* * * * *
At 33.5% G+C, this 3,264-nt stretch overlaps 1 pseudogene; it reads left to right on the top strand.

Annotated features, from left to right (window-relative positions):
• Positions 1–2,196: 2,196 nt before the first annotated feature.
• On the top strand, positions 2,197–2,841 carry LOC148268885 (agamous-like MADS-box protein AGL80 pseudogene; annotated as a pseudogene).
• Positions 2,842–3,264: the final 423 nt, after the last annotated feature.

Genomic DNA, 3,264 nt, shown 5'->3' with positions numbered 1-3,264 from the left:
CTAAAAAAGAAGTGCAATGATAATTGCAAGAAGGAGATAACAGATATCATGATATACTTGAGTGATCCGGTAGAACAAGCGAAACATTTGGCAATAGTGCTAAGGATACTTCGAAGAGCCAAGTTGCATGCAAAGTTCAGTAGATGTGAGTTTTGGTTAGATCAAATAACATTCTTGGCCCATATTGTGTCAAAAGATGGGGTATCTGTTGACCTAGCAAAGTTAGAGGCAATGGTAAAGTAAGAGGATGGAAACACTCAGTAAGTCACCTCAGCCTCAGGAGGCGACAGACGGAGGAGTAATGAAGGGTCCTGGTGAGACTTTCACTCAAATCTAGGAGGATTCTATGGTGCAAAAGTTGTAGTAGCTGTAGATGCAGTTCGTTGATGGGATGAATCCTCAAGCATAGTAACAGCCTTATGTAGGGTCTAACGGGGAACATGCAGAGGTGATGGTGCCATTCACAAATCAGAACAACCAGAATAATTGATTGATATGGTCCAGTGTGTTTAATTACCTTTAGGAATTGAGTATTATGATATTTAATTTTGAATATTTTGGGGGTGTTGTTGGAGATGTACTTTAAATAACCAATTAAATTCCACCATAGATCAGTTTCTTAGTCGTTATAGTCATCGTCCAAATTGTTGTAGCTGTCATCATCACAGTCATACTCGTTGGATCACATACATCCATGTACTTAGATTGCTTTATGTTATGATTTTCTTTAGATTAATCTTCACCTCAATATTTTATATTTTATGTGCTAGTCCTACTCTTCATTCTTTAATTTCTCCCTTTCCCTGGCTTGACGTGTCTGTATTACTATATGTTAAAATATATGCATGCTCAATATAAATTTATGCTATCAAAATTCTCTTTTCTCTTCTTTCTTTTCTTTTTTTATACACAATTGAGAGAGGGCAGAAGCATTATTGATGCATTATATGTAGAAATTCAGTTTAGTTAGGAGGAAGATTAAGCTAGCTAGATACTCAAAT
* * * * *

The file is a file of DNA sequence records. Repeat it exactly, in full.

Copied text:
At 33.5% G+C, this 3,264-nt stretch overlaps 1 pseudogene; it reads left to right on the top strand.

Annotated features, from left to right (window-relative positions):
• Positions 1–2,196: 2,196 nt before the first annotated feature.
• On the top strand, positions 2,197–2,841 carry LOC148268885 (agamous-like MADS-box protein AGL80 pseudogene; annotated as a pseudogene).
• Positions 2,842–3,264: the final 423 nt, after the last annotated feature.

Genomic DNA, 3,264 nt, shown 5'->3' with positions numbered 1-3,264 from the left:
CTAAAAAAGAAGTGCAATGATAATTGCAAGAAGGAGATAACAGATATCATGATATACTTGAGTGATCCGGTAGAACAAGCGAAACATTTGGCAATAGTGCTAAGGATACTTCGAAGAGCCAAGTTGCATGCAAAGTTCAGTAGATGTGAGTTTTGGTTAGATCAAATAACATTCTTGGCCCATATTGTGTCAAAAGATGGGGTATCTGTTGACCTAGCAAAGTTAGAGGCAATGGTAAAGTAAGAGGATGGAAACACTCAGTAAGTCACCTCAGCCTCAGGAGGCGACAGACGGAGGAGTAATGAAGGGTCCTGGTGAGACTTTCACTCAAATCTAGGAGGATTCTATGGTGCAAAAGTTGTAGTAGCTGTAGATGCAGTTCGTTGATGGGATGAATCCTCAAGCATAGTAACAGCCTTATGTAGGGTCTAACGGGGAACATGCAGAGGTGATGGTGCCATTCACAAATCAGAACAACCAGAATAATTGATTGATATGGTCCAGTGTGTTTAATTACCTTTAGGAATTGAGTATTATGATATTTAATTTTGAATATTTTGGGGGTGTTGTTGGAGATGTACTTTAAATAACCAATTAAATTCCACCATAGATCAGTTTCTTAGTCGTTATAGTCATCGTCCAAATTGTTGTAGCTGTCATCATCACAGTCATACTCGTTGGATCACATACATCCATGTACTTAGATTGCTTTATGTTATGATTTTCTTTAGATTAATCTTCACCTCAATATTTTATATTTTATGTGCTAGTCCTACTCTTCATTCTTTAATTTCTCCCTTTCCCTGGCTTGACGTGTCTGTATTACTATATGTTAAAATATATGCATGCTCAATATAAATTTATGCTATCAAAATTCTCTTTTCTCTTCTTTCTTTTCTTTTTTTATACACAATTGAGAGAGGGCAGAAGCATTATTGATGCATTATATGTAGAAATTCAGTTTAGTTAGGAGGAAGATTAAGCTAGCTAGATACTCAAAT